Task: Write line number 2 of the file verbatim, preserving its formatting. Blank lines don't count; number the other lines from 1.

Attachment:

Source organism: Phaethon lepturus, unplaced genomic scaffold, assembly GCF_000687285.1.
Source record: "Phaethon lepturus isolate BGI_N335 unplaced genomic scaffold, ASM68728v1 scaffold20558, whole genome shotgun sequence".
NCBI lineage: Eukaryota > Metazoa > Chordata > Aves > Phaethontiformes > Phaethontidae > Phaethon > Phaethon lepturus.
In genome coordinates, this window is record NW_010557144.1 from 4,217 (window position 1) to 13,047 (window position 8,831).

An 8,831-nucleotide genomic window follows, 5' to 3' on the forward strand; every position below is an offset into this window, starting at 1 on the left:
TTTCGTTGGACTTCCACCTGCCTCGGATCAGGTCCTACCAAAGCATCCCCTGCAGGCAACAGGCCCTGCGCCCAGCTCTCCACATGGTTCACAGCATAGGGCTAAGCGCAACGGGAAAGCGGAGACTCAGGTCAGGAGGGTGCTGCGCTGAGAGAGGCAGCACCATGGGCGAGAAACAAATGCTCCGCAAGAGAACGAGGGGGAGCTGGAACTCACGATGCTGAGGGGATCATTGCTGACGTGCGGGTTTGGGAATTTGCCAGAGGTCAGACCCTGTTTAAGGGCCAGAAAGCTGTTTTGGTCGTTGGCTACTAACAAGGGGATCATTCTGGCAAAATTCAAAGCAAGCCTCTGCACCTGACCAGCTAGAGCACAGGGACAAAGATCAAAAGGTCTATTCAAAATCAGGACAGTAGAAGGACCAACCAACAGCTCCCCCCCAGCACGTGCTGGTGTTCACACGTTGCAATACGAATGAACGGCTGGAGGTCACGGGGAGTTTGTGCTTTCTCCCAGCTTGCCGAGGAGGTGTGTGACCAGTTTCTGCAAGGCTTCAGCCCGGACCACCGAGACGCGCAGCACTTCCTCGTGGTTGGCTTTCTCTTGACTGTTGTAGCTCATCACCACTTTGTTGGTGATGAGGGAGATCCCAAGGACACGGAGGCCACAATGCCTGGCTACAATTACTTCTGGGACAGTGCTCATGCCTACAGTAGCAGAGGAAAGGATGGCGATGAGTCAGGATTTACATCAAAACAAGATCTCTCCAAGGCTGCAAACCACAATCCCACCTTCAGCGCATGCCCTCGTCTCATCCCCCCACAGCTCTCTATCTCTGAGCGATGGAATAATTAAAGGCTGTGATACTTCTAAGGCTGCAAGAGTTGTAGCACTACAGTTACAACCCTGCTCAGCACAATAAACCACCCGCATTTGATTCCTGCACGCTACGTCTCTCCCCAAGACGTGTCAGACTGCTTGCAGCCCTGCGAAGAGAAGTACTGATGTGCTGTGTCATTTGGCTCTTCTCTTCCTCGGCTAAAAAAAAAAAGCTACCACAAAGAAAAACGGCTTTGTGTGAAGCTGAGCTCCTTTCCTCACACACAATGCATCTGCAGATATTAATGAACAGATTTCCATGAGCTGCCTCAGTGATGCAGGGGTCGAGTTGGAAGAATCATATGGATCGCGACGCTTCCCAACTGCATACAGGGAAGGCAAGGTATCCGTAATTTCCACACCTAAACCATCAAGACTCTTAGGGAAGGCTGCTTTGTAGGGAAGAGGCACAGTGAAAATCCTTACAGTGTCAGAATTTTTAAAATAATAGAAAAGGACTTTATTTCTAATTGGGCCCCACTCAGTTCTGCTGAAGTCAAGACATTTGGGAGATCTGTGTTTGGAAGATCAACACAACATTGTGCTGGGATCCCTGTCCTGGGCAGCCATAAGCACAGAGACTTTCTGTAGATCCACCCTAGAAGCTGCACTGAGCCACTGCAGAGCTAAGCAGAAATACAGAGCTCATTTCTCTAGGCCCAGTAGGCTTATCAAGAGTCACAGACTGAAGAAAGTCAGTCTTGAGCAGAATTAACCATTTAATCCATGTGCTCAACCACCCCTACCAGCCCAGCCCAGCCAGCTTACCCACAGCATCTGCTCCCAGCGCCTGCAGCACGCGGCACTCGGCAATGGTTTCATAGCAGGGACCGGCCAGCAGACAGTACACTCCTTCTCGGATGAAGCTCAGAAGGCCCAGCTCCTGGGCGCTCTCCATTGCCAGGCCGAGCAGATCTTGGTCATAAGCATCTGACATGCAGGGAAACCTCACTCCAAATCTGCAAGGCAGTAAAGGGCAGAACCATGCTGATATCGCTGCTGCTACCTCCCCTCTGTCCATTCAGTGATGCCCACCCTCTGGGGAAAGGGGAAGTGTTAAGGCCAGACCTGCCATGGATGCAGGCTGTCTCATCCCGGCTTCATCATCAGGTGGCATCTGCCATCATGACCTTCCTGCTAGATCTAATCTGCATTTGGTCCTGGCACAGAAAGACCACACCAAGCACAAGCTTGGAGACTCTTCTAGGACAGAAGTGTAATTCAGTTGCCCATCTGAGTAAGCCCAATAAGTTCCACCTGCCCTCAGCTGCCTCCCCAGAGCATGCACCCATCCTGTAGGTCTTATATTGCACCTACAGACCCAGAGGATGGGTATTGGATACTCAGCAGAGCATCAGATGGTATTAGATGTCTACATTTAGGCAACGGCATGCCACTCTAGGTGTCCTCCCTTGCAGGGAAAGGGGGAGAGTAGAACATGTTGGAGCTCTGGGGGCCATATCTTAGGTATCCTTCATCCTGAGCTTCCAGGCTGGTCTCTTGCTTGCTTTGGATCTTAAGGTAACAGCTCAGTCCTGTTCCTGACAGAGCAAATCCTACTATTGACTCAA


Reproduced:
Source record: "Phaethon lepturus isolate BGI_N335 unplaced genomic scaffold, ASM68728v1 scaffold20558, whole genome shotgun sequence".